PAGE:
Studying the Characteristics of Arrest Frequency Among Paroled Youthful Offenders

Published in: Journal of Research in Crime and Delinquency, v. 41, no. 1, Feb. 2004, p. 37-57

Posted on RAND.org on January 01, 2004

by Pamela K. Lattimore, John MacDonald, Alex Piquero, Richard L. Linster, Christy A. Visher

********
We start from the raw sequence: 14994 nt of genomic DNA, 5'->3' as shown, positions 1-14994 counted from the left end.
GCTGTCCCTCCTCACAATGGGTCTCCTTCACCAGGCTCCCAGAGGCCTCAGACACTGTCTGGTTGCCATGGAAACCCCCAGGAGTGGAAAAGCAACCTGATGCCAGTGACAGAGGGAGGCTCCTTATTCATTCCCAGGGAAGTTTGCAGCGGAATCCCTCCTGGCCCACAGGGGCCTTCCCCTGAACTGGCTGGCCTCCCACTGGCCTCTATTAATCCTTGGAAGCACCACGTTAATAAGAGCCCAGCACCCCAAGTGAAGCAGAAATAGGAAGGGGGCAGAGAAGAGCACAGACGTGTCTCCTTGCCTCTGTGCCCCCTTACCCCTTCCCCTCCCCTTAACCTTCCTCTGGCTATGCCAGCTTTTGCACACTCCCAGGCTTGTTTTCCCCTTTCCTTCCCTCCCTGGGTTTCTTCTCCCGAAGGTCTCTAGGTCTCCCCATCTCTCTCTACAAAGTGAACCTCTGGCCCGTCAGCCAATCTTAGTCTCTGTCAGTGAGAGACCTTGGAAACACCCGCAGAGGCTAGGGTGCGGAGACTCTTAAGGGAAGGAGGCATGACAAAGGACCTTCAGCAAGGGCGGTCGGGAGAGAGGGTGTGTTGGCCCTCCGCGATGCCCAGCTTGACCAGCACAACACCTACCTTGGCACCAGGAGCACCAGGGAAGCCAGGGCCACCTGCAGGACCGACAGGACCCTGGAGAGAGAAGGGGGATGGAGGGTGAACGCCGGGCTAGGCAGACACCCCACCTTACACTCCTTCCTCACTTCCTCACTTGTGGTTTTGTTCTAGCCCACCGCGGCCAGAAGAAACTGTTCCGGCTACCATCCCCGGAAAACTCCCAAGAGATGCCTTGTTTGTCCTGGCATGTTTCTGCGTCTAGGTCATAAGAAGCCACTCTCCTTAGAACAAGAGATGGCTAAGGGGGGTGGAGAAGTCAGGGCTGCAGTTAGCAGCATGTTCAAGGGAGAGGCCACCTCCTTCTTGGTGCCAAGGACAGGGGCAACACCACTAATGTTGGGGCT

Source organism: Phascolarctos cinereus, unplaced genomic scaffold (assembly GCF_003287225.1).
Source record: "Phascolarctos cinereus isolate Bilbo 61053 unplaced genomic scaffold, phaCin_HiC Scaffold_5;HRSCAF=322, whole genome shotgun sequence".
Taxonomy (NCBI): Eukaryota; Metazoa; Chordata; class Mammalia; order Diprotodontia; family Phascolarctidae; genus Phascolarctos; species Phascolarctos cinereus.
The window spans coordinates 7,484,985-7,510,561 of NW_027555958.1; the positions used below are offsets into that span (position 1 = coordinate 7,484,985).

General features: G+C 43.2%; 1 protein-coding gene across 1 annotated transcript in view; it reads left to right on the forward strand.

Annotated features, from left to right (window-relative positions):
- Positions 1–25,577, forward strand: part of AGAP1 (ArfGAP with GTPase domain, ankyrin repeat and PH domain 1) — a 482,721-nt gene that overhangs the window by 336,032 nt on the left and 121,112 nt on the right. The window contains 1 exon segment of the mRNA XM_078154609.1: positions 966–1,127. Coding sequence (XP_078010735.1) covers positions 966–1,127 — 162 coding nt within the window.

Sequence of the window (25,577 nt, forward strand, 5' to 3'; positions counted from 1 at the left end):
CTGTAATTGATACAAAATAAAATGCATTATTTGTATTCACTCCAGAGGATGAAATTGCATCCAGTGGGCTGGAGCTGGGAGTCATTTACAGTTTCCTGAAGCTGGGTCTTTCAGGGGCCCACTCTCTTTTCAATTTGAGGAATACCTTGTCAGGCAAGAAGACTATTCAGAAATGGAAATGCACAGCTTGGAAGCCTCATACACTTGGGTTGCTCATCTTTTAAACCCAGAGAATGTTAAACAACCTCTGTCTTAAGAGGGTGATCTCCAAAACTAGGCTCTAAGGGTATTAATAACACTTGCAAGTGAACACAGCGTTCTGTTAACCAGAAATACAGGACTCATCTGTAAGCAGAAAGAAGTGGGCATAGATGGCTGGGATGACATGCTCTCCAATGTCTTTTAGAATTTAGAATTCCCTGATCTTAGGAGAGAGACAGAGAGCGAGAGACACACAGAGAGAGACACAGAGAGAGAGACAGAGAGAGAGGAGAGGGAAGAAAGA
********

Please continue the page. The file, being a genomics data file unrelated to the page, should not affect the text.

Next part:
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In recent years, much attention has been devoted to developing appropriate analytical methods to model criminal careers. Largely ignored in this methodological debate is the study of how the criminal behavior patterns of active offenders are related to individual characteristics. This article presents and analysis of the postrelease offending patterns of two cohorts of male youth released by the California Youth Authority in 1981 to 1982 and 1986 to 1987. The focus of the analysis is the frequency of arrest during the first three years following release. Negative binomial models are used to examine the relationship between a variety of factors that have been linked theoretically and empirically to the frequency of offending. Results suggest that measures of individual and geographic characteristics can be used to predict the average arrest frequencies and their variation among paroled youthful offenders. These findings suggest that there may be useful distinctions to be made among offending populations.

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